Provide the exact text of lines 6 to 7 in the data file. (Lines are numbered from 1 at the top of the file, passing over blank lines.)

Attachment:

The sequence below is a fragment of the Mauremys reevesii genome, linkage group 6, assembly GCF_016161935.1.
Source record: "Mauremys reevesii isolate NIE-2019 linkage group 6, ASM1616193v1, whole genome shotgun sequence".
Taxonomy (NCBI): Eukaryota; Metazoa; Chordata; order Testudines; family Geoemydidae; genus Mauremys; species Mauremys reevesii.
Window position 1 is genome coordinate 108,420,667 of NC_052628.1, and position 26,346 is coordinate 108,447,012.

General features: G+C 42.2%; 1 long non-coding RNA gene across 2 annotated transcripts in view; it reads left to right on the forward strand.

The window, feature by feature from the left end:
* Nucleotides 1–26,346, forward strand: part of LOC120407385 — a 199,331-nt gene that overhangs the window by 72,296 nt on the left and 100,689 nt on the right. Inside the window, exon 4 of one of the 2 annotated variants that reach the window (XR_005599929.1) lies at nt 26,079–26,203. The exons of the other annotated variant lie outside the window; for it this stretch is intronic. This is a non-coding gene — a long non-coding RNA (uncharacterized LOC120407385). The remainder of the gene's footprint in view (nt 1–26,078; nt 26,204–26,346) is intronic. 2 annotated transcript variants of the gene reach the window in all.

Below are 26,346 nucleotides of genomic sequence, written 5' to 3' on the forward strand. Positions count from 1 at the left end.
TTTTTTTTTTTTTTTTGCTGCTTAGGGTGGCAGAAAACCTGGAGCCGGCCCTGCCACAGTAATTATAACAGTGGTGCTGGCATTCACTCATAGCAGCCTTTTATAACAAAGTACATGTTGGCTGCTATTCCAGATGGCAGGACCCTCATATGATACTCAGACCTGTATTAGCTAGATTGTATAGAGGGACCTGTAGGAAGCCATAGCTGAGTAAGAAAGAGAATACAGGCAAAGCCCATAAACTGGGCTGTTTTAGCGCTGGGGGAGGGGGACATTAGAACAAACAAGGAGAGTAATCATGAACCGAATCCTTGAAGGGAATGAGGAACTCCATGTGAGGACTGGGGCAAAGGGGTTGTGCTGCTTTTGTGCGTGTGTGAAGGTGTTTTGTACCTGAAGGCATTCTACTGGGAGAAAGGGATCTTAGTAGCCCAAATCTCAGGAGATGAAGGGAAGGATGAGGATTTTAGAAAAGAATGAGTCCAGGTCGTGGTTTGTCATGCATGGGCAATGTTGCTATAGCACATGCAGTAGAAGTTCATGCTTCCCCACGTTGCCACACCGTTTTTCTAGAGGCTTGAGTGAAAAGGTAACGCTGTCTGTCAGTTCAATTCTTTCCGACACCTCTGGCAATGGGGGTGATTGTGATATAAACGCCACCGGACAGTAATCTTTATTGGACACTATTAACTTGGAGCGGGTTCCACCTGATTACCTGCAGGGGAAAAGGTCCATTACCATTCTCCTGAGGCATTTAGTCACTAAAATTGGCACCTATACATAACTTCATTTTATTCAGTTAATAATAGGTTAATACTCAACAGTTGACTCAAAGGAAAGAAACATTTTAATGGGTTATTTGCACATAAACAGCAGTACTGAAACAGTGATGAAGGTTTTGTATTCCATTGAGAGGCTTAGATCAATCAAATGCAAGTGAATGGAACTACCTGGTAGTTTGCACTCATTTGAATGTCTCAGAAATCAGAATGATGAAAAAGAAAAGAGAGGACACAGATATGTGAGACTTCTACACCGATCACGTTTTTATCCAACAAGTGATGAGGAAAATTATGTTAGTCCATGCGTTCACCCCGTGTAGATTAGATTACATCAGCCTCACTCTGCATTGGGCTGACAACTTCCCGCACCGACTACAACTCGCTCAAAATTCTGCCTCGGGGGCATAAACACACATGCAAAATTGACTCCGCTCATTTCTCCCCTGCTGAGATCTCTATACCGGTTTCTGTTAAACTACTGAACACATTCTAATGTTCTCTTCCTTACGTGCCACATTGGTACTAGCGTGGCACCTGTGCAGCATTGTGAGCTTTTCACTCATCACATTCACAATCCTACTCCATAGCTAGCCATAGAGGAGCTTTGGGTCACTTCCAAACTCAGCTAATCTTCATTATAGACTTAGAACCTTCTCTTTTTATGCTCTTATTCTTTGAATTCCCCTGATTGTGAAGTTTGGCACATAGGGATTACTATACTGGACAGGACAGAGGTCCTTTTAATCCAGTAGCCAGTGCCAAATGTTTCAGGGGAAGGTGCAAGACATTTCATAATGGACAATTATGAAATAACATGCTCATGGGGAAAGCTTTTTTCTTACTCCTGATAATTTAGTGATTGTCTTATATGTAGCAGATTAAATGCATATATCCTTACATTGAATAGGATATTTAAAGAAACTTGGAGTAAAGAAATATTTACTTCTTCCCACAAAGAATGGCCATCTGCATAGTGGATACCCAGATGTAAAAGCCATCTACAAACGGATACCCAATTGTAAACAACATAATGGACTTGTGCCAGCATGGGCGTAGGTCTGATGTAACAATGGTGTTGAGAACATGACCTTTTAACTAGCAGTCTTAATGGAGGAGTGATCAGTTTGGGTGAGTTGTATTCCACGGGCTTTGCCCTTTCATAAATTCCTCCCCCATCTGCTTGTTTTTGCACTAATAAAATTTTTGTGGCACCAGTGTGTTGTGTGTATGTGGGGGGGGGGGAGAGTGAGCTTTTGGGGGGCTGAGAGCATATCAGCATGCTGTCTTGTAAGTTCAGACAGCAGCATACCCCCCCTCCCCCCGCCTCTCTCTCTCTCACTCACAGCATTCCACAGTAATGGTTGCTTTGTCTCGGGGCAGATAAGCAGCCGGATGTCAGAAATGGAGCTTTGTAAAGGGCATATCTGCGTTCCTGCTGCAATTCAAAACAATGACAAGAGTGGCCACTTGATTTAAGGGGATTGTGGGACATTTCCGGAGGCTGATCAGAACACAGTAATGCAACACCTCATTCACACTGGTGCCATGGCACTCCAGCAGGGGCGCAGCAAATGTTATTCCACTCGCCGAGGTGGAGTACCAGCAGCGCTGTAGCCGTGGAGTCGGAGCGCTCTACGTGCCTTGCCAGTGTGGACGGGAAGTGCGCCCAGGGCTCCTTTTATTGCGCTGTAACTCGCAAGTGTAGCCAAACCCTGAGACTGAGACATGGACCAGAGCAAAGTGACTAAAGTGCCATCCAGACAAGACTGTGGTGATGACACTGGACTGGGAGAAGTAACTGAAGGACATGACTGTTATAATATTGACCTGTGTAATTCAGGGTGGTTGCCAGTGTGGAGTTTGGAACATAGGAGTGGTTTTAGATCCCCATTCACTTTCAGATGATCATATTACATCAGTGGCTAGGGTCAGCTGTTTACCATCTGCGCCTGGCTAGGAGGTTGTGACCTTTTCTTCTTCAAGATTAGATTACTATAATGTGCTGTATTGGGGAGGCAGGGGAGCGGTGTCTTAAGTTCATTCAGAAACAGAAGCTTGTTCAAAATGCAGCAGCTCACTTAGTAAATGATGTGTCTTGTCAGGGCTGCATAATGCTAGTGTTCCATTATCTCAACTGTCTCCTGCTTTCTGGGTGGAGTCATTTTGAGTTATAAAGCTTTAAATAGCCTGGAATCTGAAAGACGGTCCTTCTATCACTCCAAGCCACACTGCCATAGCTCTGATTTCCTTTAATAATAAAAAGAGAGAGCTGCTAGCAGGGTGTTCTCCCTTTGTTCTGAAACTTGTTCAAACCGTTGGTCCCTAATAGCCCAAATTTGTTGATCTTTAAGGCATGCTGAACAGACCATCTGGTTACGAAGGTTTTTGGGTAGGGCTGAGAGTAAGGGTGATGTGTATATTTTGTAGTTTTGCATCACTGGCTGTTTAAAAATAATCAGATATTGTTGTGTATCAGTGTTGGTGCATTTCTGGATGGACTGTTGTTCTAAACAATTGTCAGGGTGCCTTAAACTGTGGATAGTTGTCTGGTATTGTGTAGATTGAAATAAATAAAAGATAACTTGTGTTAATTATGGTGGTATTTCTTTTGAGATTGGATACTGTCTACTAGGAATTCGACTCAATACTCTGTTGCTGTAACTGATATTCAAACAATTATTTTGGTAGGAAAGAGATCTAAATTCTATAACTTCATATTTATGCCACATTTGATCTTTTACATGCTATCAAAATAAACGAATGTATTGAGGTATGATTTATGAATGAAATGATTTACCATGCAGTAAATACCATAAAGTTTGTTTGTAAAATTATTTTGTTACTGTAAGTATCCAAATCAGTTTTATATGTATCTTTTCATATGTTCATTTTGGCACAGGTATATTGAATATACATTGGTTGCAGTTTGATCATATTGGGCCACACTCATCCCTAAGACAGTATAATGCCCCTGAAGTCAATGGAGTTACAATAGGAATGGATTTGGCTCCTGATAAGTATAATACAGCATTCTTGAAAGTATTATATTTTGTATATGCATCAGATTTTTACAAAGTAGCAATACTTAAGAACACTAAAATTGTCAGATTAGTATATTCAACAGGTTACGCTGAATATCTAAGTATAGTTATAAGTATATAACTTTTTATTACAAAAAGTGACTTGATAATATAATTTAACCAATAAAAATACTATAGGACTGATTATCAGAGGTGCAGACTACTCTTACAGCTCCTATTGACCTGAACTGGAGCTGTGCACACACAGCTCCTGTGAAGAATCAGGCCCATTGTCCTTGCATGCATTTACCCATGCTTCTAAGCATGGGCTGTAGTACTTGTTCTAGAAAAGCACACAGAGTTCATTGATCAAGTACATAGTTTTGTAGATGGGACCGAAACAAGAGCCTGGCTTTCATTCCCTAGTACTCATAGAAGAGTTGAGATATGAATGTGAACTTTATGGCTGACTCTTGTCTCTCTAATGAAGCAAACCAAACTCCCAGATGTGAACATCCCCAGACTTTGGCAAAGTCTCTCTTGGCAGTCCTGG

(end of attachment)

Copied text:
The window, feature by feature from the left end:
* Nucleotides 1–26,346, forward strand: part of LOC120407385 — a 199,331-nt gene that overhangs the window by 72,296 nt on the left and 100,689 nt on the right. Inside the window, exon 4 of one of the 2 annotated variants that reach the window (XR_005599929.1) lies at nt 26,079–26,203. The exons of the other annotated variant lie outside the window; for it this stretch is intronic. This is a non-coding gene — a long non-coding RNA (uncharacterized LOC120407385). The remainder of the gene's footprint in view (nt 1–26,078; nt 26,204–26,346) is intronic. 2 annotated transcript variants of the gene reach the window in all.